Normally in this space, I try to tempt you with mouthwatering food photos and interesting insights into new restaurants that are worth a visit. However, these are anything but normal times.
So let me merely provide a diversion in this unprecedented time when we are all mostly stuck at home, and going a little stir crazy. It’s a reminder that when life does get back on track, we ought to help support our local restaurants and other businesses that will have a hard time getting back on their feet.
Last month, before widespread lock-down ensued, I was invited in as a guest of the just-opened Ettan, a splashy new modern Indian restaurant in downtown Palo Alto. It’s a collaboration between Ayesha Thapar, a real estate and fashion entrepreneur, and Srijith Gopinathan, executive chef of the Michelin two-starred Campton Place in San Francisco.
The soaring, three-story former Three Seasons restaurant space has been redone in striking shades of cerulean, indigo and bright white. The leaded glass domed ceiling remains a focal point, even more so with clusters of sparkly and sculptural chandeliers dangling from it. There’s more bling with the water pitchers and champagne buckets that are made of copper.
On a warm night, the outside patio is an especially inviting spot with its lounge-y loveseats and chairs, done up with plentiful pillows.
Gopinathan may do stunning tweezer-type dishes at Campton Place, but his menu at Ettan (whose name means “breath” in Sanskrit) is geared toward much more casual fare. Even so, there’s still a lot of thoughtfulness put into the presentations.
Cocktails are stylish, too. The “Just Like Money” ($15) is an herbaceous, smoky, slightly savory blend of gin, mezcal, and lime. It gets its pale green shade from cilantro and avocado simple syrup. It’s served with a flourish of smoked salt angled down one side of the glass. It’s eye-catching, though, you may end up with some salt on your fingers as you pick up the glass.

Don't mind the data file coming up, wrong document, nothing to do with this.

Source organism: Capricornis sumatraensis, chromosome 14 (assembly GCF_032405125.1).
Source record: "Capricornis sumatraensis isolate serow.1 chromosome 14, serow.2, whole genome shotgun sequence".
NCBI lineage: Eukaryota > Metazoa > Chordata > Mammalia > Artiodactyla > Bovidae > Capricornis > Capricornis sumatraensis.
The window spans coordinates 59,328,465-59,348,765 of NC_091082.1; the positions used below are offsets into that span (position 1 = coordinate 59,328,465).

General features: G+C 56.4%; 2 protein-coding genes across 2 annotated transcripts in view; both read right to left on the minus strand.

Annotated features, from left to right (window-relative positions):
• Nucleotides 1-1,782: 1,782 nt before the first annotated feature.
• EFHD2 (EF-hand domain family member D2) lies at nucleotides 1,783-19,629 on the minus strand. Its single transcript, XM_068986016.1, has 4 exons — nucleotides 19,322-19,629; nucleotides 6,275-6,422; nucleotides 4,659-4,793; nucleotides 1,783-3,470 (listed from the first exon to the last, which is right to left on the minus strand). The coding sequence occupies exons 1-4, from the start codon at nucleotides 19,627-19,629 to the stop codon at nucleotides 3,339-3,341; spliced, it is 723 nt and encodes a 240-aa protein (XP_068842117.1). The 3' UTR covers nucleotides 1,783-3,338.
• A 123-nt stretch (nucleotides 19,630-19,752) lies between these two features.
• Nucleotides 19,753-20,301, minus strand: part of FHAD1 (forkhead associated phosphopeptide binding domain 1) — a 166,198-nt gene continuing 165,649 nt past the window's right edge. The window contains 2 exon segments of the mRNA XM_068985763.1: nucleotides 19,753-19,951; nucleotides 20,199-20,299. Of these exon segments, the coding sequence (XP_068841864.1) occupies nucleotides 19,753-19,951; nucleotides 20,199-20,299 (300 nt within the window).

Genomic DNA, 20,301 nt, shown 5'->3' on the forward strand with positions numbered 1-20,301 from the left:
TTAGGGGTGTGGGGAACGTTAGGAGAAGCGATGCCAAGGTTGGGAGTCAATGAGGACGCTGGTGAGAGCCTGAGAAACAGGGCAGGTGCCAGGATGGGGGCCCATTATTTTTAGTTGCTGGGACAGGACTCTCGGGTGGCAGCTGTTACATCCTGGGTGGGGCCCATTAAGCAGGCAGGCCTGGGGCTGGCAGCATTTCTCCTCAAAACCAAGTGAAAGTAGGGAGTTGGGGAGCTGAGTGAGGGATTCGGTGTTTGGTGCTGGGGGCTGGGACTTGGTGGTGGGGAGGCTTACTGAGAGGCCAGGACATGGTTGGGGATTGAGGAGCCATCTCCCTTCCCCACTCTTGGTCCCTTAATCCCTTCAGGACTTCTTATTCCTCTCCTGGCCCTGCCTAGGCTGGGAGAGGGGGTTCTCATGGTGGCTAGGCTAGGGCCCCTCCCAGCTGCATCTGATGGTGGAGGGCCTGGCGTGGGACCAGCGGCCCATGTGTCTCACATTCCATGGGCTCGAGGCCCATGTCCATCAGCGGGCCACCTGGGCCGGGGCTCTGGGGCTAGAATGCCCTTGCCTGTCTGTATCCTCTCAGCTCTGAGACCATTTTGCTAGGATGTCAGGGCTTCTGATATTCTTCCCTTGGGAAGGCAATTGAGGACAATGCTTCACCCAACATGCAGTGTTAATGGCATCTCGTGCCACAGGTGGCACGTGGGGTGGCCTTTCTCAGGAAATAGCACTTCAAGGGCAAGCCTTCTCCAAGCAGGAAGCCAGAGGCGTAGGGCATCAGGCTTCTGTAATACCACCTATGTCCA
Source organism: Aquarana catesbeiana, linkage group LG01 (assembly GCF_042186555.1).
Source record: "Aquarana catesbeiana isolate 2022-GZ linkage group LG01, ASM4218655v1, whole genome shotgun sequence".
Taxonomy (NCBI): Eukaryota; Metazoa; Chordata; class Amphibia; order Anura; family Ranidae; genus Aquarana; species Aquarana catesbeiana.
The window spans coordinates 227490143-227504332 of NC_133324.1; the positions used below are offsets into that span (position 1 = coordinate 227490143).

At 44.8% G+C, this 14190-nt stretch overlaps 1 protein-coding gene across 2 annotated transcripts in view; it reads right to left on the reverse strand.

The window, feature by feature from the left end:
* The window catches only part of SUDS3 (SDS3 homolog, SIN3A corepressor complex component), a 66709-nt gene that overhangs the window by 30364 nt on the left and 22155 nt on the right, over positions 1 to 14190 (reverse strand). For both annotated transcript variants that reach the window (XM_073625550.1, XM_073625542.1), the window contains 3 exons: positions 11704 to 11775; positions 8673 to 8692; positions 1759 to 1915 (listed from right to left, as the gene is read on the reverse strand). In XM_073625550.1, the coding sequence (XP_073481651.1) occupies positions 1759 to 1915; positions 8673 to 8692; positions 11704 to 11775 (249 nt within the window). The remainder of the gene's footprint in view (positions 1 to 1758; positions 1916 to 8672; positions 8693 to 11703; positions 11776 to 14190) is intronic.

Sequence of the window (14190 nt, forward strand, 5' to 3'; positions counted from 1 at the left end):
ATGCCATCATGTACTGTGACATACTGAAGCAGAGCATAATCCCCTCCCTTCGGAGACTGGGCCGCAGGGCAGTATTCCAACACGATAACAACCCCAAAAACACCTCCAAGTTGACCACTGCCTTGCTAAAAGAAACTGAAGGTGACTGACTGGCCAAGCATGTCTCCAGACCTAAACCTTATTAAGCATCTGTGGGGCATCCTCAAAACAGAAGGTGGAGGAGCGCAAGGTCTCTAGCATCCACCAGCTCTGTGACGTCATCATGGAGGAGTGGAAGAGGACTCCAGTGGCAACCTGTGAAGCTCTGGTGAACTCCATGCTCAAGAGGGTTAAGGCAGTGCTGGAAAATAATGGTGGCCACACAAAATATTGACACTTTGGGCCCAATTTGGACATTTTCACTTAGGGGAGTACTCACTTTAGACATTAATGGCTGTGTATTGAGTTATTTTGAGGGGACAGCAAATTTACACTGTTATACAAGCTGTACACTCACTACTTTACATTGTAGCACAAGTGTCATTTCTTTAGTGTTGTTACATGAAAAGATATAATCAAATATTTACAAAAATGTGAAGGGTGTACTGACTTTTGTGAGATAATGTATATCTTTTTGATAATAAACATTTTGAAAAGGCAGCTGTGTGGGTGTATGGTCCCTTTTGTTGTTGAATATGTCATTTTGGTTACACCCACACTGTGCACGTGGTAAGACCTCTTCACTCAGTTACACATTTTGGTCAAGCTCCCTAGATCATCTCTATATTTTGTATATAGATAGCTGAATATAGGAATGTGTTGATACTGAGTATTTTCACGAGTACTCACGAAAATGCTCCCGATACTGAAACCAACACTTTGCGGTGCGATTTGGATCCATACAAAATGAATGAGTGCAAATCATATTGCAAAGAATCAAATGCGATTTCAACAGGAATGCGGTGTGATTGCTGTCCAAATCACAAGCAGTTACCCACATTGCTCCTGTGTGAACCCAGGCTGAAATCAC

Gopinathan sources local sesame leaves ($14) for an irresistible finger snack. The leaves are fried and topped with mango, cilantro, and sesame brittle. It eats almost like Indian nachos, crisp and full of creaminess, along with fruity and spicy notes.
The leavened flatbread known as kulcha can be enjoyed a couple of ways, including stuffed with jalapenos and ricotta ($12), and served with kale chutney with a pronounced taste of sesame; and indulgently with shaved black truffles ($29) overtop. The soft, chewy flatbreads come with house-made butter, and mango chutney. The jalapeno one carries only a smidge of heat, so don’t fear. And the truffle one is as earthy and aromatic as you imagine.
You can even get a fun little paper cone filled with boiled peanuts, grated coconut and chilies. It might even make you wish for this instead of popcorn at the movies.
Even more addictive might be the puffed lotus seeds. They are almost like cheeseballs in texture — crisp yet so light an airy inside that they just dissolve.
The signature Ettan Salad ($14) is certainly Instagram-ready, as it arrives in a deep bowl with all the colors of the rainbow. The carefully arranged piles of green apple, avocado, tomatoes, cucumbers, grapes, pepitas, toasted lentils, spiced yogurt, and mustard leaves gets mixed at the table by the server. Every bite is a riot of textures and flavors.